46. April 29, H Security – (International) Mozilla patches Firefox and Thunderbird. The Mozilla project has released new versions of Firefox and Thunderbird to address several critical issues found in the previous releases. The first update to Firefox 4.0, version 4.0.1, addresses a total of three vulnerabilities, two of which are rated as critical. The browser’s WebGLES feature contains bugs that could lead to crashes, potentially resulting in the execution of malicious code. The Windows version of Firefox was also found to have been compiled without ASLR which could allow an attacker to bypass ASLR’s protection against malicious code if a memory corruption flaw was found. Several critical memory safety bugs in the browser engine used by Firefox have also been corrected. These bugs reportedly contained evidence of memory corruption under certain circumstances. The developers presume that, with enough effort, some of them could be exploited to run arbitrary code. Updates have also been issued for the 3.5.x and 3.6.x branches of Firefox. These updates, versions 3.5.19 and 3.6.17, address the same memory safety bugs noted above, as well as five other vulnerabilities. The legacy branches of Firefox contain two further critical holes, a privilege escalation problem in the Java Embedding Plugin (JEP) which shipped with Mac OS X versions, and multiple dangling pointer vulnerabilities. Two moderate risk bugs and one low risk bug have also been corrected. The developers note that version 3.5.19 of Firefox will be the last planned security and stability update for the 3.5 branch and encourage all users to upgrade to the 4.0.x branch of Firefox. Mozilla has also released an update for Thunderbird, version 3.1.10. According to the release notes, the update includes several performance, stability and security fixes. Source:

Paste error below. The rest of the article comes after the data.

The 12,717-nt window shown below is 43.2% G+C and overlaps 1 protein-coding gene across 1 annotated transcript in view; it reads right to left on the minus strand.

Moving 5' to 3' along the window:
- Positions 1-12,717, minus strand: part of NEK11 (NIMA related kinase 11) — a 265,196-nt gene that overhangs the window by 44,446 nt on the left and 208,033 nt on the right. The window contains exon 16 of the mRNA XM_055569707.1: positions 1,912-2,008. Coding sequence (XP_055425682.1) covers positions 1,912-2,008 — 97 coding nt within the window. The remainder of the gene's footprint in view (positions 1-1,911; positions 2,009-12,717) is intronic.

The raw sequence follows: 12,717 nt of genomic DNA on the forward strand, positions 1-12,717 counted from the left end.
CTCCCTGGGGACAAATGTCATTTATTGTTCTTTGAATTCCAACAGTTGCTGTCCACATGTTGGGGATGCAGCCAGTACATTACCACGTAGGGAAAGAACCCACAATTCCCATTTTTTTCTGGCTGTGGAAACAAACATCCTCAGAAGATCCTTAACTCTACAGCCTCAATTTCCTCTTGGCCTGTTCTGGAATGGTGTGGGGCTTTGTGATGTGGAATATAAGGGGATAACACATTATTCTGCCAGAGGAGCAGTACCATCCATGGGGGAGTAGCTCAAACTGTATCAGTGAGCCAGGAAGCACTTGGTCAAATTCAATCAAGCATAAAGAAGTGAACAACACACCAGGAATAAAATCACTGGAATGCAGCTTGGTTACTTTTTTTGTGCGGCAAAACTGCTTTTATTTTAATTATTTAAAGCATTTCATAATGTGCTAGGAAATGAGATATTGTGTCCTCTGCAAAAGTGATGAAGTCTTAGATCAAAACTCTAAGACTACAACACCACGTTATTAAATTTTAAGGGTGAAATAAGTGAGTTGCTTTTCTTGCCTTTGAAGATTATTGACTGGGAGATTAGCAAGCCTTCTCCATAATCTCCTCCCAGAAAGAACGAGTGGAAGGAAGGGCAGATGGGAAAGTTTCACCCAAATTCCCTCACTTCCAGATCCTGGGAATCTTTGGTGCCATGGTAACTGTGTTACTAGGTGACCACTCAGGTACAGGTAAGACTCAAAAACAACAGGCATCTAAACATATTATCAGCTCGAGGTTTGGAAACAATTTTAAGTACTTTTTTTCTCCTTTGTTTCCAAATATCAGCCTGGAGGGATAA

47. April 28, Computerworld – (International) Microsoft fixes Office flaws found in Patch Tuesday updates. Microsoft April 28 issued a fix for a problem in its Outlook 2007 e-mail client caused by an update that shipped 2 weeks ago. It was the second time in the last 6 days that Microsoft patched bugs introduced in Office applications by updates it issued April 12. “After installing the April 2011 Public Update, some Outlook 2007 users reported difficulty with print previewing messages,” Microsoft acknowledged in a post to its Office Updates blog. “To correct this issue, we have issued a public hotfix which you can download and install.” Although not a security update, the original Outlook 2007 fix appeared on Patch Tuesday, Microsoft’s monthly roll-out of bug updates. The April 12 update for Outlook was described as offering “stability and performance improvements.” Users quickly began reporting problems after installing the update, with some saying they could no longer send or receive e-mail, while others claimed that they could not print. Microsoft pulled the update from its Windows Update service. “This update was recalled by Microsoft and will be re-released shortly,” a company support document read. Source: